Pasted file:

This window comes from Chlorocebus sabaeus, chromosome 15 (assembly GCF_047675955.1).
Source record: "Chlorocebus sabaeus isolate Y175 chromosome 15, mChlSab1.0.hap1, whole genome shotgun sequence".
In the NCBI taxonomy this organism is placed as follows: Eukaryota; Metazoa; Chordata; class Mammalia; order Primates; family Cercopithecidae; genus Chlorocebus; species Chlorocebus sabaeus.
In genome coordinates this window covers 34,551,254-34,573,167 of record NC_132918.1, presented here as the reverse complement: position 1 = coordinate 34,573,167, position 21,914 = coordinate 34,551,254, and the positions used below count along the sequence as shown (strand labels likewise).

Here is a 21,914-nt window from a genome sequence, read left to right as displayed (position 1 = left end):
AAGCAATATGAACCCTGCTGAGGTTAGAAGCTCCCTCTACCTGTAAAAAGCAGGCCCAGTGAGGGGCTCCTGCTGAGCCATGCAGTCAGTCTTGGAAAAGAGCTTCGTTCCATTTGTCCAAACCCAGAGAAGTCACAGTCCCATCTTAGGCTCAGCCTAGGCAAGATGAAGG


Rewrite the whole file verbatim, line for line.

This window comes from Chlorocebus sabaeus, chromosome 15 (assembly GCF_047675955.1).
Source record: "Chlorocebus sabaeus isolate Y175 chromosome 15, mChlSab1.0.hap1, whole genome shotgun sequence".
In the NCBI taxonomy this organism is placed as follows: Eukaryota; Metazoa; Chordata; class Mammalia; order Primates; family Cercopithecidae; genus Chlorocebus; species Chlorocebus sabaeus.
In genome coordinates this window covers 34,551,254-34,573,167 of record NC_132918.1, presented here as the reverse complement: position 1 = coordinate 34,573,167, position 21,914 = coordinate 34,551,254, and the positions used below count along the sequence as shown (strand labels likewise).

Here is a 21,914-nt window from a genome sequence, read left to right as displayed (position 1 = left end):
AAGCAATATGAACCCTGCTGAGGTTAGAAGCTCCCTCTACCTGTAAAAAGCAGGCCCAGTGAGGGGCTCCTGCTGAGCCATGCAGTCAGTCTTGGAAAAGAGCTTCGTTCCATTTGTCCAAACCCAGAGAAGTCACAGTCCCATCTTAGGCTCAGCCTAGGCAAGATGAAGG